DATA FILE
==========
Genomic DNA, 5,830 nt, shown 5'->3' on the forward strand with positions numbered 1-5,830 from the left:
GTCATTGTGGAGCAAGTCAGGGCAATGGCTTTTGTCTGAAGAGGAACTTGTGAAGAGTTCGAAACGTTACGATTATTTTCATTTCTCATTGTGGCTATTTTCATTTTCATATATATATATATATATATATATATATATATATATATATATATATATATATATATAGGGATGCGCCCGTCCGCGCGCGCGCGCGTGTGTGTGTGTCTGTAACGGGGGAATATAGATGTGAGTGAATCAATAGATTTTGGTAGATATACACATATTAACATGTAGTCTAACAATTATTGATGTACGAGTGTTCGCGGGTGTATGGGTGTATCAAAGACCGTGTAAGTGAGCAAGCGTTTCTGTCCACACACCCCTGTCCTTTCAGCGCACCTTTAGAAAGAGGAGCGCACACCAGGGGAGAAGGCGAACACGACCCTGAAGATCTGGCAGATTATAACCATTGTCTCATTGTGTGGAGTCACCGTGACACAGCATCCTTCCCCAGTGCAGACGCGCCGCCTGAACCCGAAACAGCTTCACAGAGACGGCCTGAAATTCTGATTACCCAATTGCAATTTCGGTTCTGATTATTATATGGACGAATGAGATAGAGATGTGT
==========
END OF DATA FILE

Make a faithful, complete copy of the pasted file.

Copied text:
Genomic DNA, 5,830 nt, shown 5'->3' on the forward strand with positions numbered 1-5,830 from the left:
GTCATTGTGGAGCAAGTCAGGGCAATGGCTTTTGTCTGAAGAGGAACTTGTGAAGAGTTCGAAACGTTACGATTATTTTCATTTCTCATTGTGGCTATTTTCATTTTCATATATATATATATATATATATATATATATATATATATATATATATATATATATATAGGGATGCGCCCGTCCGCGCGCGCGCGCGTGTGTGTGTGTCTGTAACGGGGGAATATAGATGTGAGTGAATCAATAGATTTTGGTAGATATACACATATTAACATGTAGTCTAACAATTATTGATGTACGAGTGTTCGCGGGTGTATGGGTGTATCAAAGACCGTGTAAGTGAGCAAGCGTTTCTGTCCACACACCCCTGTCCTTTCAGCGCACCTTTAGAAAGAGGAGCGCACACCAGGGGAGAAGGCGAACACGACCCTGAAGATCTGGCAGATTATAACCATTGTCTCATTGTGTGGAGTCACCGTGACACAGCATCCTTCCCCAGTGCAGACGCGCCGCCTGAACCCGAAACAGCTTCACAGAGACGGCCTGAAATTCTGATTACCCAATTGCAATTTCGGTTCTGATTATTATATGGACGAATGAGATAGAGATGTGT